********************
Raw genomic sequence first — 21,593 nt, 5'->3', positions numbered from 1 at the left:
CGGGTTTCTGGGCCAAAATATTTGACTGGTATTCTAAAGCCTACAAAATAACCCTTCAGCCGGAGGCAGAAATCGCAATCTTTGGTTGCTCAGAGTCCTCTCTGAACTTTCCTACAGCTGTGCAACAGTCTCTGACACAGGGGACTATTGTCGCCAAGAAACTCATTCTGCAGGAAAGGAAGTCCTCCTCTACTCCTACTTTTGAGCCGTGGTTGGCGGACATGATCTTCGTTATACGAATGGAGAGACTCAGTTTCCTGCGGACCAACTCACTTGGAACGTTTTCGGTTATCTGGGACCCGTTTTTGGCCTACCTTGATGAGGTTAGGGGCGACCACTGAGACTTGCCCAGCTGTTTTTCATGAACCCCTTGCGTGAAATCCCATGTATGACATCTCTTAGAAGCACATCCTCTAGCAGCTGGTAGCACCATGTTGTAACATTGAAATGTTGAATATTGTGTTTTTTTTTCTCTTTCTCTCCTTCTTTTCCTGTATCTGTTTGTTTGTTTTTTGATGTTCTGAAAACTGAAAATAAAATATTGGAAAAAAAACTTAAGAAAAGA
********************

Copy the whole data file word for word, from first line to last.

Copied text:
Raw genomic sequence first — 21,593 nt, 5'->3', positions numbered from 1 at the left:
CGGGTTTCTGGGCCAAAATATTTGACTGGTATTCTAAAGCCTACAAAATAACCCTTCAGCCGGAGGCAGAAATCGCAATCTTTGGTTGCTCAGAGTCCTCTCTGAACTTTCCTACAGCTGTGCAACAGTCTCTGACACAGGGGACTATTGTCGCCAAGAAACTCATTCTGCAGGAAAGGAAGTCCTCCTCTACTCCTACTTTTGAGCCGTGGTTGGCGGACATGATCTTCGTTATACGAATGGAGAGACTCAGTTTCCTGCGGACCAACTCACTTGGAACGTTTTCGGTTATCTGGGACCCGTTTTTGGCCTACCTTGATGAGGTTAGGGGCGACCACTGAGACTTGCCCAGCTGTTTTTCATGAACCCCTTGCGTGAAATCCCATGTATGACATCTCTTAGAAGCACATCCTCTAGCAGCTGGTAGCACCATGTTGTAACATTGAAATGTTGAATATTGTGTTTTTTTTTCTCTTTCTCTCCTTCTTTTCCTGTATCTGTTTGTTTGTTTTTTGATGTTCTGAAAACTGAAAATAAAATATTGGAAAAAAAACTTAAGAAAAGA